• Low standard required for exclusion - The ordinance only requires that a judge find that there is a “preponderance of evidence” that the person committed an offense within the zone. This is too low a standard to allow for banishing a person for one year. The higher standard of “beyond a reasonable doubt” required for a criminal conviction should be the threshold for exclusion. Judges currently have the power to exclude someone as part of their sentence after a criminal conviction and do not need the DPSZ to impose exclusion.
• No requirement to provide an attorney – Even though the penalty for violating an exclusion order is criminal, the process for fighting an exclusion order is nominally civil, and the city does not provide an attorney to those who cannot afford one. This means people are attempting to defend themselves in a confusing maze where they have to negotiate at least two tracks at once – the exclusion process and the underlying violation or criminal offense. The court advocate program created by the city has not been effective in assisting those facing exclusion.
• No clear standards for when an exclusion citation is issued - According to the police department, officers have been encouraged to use their judgment in deciding when to issue an exclusion citation. This raises concerns around racial profiling and other types of discrimination. While having officers exercise judgment is generally a positive thing, if there is unequal or haphazard enforcement it can lead to unfair targeting of individuals by officers. The department has not indicated whether or not there are standards or criteria to guide officers in deciding when to issue an exclusion citation. It is critical that there be clearly defined criteria in order to avoid profiling and ensure that the program is not being used to target people unfairly.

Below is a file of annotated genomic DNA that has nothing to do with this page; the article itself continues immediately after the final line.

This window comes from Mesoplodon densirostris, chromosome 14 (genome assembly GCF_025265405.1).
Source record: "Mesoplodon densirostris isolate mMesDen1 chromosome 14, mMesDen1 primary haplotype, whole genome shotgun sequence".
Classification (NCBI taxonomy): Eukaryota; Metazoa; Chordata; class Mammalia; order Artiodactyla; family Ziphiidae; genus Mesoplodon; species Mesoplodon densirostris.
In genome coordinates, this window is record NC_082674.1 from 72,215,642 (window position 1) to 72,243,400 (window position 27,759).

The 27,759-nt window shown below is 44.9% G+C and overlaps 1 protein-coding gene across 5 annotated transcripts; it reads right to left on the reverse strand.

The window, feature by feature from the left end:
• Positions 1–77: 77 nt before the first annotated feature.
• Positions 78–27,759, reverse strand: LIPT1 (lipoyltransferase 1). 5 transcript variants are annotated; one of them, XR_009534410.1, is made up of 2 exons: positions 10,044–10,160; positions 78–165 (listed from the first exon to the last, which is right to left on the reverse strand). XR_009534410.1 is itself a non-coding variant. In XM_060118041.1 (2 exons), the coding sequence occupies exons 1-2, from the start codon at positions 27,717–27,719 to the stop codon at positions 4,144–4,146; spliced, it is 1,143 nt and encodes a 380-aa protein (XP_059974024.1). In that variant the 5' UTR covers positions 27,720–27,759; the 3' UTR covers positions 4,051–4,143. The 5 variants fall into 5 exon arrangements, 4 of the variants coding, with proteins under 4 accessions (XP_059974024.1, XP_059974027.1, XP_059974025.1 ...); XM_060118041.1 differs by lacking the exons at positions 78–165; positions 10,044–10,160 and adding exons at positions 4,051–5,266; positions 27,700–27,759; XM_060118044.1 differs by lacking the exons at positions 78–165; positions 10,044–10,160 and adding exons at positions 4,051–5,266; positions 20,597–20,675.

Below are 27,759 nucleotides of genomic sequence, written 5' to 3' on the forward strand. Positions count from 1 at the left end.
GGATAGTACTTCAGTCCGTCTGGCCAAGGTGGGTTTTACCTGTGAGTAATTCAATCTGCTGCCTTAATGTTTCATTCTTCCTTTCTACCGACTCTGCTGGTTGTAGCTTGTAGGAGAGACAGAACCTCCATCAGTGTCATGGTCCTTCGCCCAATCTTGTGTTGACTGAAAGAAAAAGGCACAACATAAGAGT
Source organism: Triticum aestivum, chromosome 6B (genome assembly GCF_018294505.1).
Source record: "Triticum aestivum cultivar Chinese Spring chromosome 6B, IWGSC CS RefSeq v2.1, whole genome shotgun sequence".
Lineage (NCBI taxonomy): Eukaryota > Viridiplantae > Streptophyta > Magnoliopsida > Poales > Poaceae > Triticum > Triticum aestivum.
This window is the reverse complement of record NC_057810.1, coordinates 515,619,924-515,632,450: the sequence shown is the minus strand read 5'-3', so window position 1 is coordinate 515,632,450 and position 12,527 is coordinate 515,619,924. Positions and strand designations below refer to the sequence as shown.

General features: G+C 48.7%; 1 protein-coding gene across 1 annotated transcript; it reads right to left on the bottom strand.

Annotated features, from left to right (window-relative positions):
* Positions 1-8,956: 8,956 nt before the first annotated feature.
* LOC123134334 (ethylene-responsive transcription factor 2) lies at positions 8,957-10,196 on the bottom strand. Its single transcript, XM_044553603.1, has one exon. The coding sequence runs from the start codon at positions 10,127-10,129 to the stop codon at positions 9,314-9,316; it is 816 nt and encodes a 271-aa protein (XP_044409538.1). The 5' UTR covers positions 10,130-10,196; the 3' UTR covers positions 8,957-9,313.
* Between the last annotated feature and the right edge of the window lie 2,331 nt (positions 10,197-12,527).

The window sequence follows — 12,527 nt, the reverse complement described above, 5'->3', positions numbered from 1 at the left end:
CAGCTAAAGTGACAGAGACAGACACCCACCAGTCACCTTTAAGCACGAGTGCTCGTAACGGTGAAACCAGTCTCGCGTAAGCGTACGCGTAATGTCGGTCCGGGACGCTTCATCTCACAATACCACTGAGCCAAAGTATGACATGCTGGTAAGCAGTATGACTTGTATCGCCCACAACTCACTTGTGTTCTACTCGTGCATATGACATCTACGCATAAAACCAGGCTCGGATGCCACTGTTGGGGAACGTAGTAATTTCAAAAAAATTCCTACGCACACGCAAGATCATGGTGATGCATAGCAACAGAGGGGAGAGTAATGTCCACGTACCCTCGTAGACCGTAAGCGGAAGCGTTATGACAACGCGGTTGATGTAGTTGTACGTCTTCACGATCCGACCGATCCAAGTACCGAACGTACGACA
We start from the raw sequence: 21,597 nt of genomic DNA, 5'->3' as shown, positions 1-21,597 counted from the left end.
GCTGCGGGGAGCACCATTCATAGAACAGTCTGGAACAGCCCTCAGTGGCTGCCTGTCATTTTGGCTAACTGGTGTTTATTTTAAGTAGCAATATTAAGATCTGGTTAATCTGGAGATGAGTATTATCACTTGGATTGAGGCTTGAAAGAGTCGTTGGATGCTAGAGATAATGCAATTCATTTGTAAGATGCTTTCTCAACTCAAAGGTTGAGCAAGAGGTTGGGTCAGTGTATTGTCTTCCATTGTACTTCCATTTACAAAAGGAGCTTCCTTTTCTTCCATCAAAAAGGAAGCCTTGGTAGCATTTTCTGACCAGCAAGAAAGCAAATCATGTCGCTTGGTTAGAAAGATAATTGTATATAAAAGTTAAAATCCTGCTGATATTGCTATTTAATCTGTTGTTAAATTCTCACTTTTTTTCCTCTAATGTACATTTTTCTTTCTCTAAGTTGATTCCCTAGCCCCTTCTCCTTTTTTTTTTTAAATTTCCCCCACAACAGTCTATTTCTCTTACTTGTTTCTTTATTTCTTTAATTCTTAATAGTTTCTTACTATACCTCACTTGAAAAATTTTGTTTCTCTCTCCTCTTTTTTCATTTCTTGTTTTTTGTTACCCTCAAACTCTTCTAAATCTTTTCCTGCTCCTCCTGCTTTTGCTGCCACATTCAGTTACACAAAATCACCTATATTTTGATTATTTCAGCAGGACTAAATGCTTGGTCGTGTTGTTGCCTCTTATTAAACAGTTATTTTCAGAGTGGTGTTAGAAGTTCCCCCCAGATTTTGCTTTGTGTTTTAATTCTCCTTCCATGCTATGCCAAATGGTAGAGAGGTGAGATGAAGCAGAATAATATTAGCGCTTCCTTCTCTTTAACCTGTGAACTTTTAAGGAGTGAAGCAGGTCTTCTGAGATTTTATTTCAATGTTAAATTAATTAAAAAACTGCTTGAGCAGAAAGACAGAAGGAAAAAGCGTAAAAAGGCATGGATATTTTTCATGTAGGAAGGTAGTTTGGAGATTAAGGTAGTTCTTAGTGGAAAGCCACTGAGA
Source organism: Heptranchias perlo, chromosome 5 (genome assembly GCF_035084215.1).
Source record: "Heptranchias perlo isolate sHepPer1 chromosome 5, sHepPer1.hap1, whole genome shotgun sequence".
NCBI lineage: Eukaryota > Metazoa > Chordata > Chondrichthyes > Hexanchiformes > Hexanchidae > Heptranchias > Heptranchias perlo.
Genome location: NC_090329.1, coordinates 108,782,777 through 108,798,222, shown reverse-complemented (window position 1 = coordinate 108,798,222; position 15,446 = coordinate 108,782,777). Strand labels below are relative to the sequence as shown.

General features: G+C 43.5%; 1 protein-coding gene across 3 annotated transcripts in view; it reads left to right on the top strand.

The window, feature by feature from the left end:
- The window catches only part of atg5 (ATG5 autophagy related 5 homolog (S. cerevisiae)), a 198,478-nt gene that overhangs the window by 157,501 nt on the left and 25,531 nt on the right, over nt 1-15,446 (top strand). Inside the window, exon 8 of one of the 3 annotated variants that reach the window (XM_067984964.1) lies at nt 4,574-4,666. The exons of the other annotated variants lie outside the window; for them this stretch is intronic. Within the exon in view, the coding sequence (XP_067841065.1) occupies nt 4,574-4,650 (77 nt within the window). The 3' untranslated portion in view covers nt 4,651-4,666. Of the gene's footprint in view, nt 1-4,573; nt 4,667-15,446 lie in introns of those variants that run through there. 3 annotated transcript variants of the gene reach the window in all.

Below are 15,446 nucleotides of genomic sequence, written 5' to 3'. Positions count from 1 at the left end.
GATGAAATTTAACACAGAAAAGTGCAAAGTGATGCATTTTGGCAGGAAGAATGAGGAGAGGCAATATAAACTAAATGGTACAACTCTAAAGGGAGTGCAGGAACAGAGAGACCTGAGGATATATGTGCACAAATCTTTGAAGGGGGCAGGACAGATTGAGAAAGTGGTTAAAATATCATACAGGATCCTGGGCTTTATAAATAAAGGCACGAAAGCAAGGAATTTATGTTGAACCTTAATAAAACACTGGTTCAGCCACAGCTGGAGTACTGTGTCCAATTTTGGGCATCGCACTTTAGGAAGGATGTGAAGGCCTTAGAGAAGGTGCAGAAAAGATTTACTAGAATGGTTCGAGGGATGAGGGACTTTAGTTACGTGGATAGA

No Evidence of DPSZ Effectiveness:
• Lack of sufficient data - The report provided by the Police Department on the DPSZ offers no evidence that the program has been effective in reducing crime or removing repeat offenders from the downtown core. There is no data on which specific offenses led to exclusions. In addition, the police have stated that this program is necessary to deal with repeat offenders, but they have provided no data to show that repeat offenders are the targets of the exclusion citations. The lack of data on who is receiving exclusion citations is troubling as this should be the primary focus of the data collection for the DPSZ. Without clear data on who is being excluded and why, it is impossible to evaluate the program’s effectiveness and fairness.
• High dismissal rate by municipal court - Almost a quarter (23.5%) of all 90-day exclusion citations have been denied or dismissed once they reach the court. The police have provided no explanation for this high rate of dismissal or denials. The City of Eugene should be investigating these questions in order to properly analyze how this program is functioning and whether it is being administered fairly by police and the municipal court.